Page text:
This evening I’m tired.  But I’m inspired.

Today my husband and I went to see his doctors for some routine check ups. It requires we drive a fair distance on the raceway known as “the DC beltway.” Thousands of cars and trucks zoom at impressive speeds circling the capitol of our nation, Washington DC.

We slow down as we approach our destination: the Walter Reed National Military Medical Center.

Every time we go there I am impressed…


As we walk the hospital hallways to our appointments or make our way to lunch in the cafeteria, we pass amazing individuals. Each one volunteered to serve the United States of America.

Each and every one volunteered.

No one forced them or drafted them.

They asked to do the job, to defend the freedoms we so often take for granted.

To defend the Constitution of the United States. A document many Americans have never even read.

Soldiers who probably still have dust on their boots from Iraq or Afghanistan walk by me, smile and nod.

Others, retirees like my husband, pass by a little older, a little slower, still proud to be an American.

We walk towards a young couple with their precious baby girl, just five days old. (I had to ask.) And I’m thinking by the looks of things, that husband finished his deployment about nine months ago.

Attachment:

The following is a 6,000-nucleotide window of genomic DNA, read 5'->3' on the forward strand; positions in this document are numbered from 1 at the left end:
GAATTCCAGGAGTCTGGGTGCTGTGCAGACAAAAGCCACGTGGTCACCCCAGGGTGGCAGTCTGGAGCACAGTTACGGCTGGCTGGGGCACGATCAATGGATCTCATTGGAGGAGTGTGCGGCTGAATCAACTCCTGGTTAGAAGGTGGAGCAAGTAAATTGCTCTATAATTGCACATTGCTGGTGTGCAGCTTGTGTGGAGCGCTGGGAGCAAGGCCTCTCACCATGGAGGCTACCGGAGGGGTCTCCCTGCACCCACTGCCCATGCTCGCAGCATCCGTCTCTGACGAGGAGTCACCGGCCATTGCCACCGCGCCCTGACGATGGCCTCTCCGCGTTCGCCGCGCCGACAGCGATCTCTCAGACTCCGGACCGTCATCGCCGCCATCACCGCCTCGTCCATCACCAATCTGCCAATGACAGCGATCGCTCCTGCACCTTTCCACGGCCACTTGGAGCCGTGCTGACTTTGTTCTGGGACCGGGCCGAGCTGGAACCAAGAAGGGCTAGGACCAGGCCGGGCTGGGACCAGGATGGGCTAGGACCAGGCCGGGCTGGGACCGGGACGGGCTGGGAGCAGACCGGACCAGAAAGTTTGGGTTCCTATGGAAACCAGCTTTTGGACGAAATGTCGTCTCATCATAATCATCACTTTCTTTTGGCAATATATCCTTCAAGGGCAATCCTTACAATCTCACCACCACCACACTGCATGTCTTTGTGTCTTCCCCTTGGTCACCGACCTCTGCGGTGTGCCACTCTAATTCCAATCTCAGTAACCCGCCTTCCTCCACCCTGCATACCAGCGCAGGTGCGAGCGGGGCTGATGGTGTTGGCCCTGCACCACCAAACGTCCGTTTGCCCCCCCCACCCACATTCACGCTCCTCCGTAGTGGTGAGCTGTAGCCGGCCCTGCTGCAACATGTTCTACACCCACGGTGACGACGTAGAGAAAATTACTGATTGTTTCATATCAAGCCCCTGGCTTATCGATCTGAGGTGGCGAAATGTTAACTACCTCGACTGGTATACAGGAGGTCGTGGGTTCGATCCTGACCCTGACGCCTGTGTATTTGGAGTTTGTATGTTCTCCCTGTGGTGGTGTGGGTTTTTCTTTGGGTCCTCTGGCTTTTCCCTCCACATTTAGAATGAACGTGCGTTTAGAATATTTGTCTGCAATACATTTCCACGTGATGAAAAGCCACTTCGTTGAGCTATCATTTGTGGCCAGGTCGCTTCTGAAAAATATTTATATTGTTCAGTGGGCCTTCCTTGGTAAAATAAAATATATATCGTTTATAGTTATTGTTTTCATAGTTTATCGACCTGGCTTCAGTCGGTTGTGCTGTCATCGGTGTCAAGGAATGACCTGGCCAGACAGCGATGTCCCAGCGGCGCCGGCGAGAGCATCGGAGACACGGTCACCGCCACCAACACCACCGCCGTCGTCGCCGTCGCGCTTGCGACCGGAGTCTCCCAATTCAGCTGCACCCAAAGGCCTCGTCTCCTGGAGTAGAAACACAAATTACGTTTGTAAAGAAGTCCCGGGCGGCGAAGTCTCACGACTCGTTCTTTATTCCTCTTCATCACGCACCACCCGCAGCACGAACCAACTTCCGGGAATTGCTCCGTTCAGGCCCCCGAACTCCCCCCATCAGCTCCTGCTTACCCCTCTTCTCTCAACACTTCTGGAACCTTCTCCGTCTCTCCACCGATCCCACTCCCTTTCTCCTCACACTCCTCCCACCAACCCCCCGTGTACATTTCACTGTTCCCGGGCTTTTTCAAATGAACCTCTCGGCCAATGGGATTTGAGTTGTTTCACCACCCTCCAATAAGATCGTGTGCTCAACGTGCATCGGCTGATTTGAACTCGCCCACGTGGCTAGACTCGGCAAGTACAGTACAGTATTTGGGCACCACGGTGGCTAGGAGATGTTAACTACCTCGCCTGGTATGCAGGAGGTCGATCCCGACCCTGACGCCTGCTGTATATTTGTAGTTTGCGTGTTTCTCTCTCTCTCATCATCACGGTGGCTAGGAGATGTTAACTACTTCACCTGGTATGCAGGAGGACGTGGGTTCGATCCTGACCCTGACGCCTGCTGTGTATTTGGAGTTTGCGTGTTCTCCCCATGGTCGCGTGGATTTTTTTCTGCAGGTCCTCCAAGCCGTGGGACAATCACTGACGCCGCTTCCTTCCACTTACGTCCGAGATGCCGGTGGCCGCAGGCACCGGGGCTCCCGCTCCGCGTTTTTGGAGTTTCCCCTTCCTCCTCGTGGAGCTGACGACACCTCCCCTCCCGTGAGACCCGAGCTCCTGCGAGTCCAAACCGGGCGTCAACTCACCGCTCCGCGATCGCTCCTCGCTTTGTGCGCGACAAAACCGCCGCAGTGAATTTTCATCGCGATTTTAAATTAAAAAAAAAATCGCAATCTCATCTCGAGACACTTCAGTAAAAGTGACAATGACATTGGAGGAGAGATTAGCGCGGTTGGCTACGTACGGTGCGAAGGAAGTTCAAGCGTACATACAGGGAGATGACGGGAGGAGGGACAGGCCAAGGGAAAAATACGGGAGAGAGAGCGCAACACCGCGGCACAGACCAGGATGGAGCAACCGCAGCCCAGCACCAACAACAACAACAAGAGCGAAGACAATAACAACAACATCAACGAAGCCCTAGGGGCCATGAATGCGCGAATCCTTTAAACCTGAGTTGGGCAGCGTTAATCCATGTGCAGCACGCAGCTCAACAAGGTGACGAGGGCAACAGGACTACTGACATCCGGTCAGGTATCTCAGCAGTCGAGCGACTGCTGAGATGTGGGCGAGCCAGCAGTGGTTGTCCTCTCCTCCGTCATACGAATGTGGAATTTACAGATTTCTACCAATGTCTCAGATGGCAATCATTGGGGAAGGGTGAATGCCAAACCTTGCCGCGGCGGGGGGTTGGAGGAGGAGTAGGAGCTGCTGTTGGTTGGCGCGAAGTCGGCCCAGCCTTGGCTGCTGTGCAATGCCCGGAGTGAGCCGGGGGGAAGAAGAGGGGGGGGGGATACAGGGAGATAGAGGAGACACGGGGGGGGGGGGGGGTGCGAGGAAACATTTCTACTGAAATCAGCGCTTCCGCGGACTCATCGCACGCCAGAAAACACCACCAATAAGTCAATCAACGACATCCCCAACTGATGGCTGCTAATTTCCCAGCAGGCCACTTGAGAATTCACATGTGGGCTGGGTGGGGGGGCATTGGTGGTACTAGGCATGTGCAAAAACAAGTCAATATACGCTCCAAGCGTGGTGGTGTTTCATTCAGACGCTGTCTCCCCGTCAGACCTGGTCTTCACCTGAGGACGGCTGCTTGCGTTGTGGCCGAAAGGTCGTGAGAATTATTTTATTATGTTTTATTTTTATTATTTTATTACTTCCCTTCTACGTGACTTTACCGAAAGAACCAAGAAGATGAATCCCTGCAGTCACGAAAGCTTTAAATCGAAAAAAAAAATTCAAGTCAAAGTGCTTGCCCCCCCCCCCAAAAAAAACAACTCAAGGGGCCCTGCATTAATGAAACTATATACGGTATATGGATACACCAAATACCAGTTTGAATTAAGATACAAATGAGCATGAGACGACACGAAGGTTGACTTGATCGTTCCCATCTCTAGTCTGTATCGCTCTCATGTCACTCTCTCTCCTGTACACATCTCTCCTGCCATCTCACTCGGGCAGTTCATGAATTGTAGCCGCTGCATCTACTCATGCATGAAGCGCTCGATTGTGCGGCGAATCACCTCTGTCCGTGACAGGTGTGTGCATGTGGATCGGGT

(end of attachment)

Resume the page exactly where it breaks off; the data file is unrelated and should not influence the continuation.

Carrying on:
Another young family passes us as they share a private laugh. She pushes her handsome husband in his wheelchair. He has no legs. He’s beaming down at their little baby nestled in the carrier balanced on his lap. Or where his lap used to be.

There’s a young solider with shoulders broad enough

to make this old lady look twice.
He sits tall and proud in his chair.
He’s lost his legs, but not his strength or pride.

His t-shirt says “Pain is weakness leaving the body.”
He’s known real pain. My pain is child’s play compared to his.

A Marine shares the elevator with us, a huge backpack balanced on his back.

He steps aside so I can get off the elevator before him.

“Ma’am” he says and nods in my direction.

“Thank you.” I smile at him.

My heart packs those two little syllables with gratefulness beyond words, but I try not to let him know. He wants respect, not pity. He defended my freedom. Our country.

And he stands in the elevator proudly balanced on his two titanium legs.

My husband and I are safely back home now.
As I get ready for sleep I say a prayer for the troops, so grateful I live in the “land of the free because of the brave.”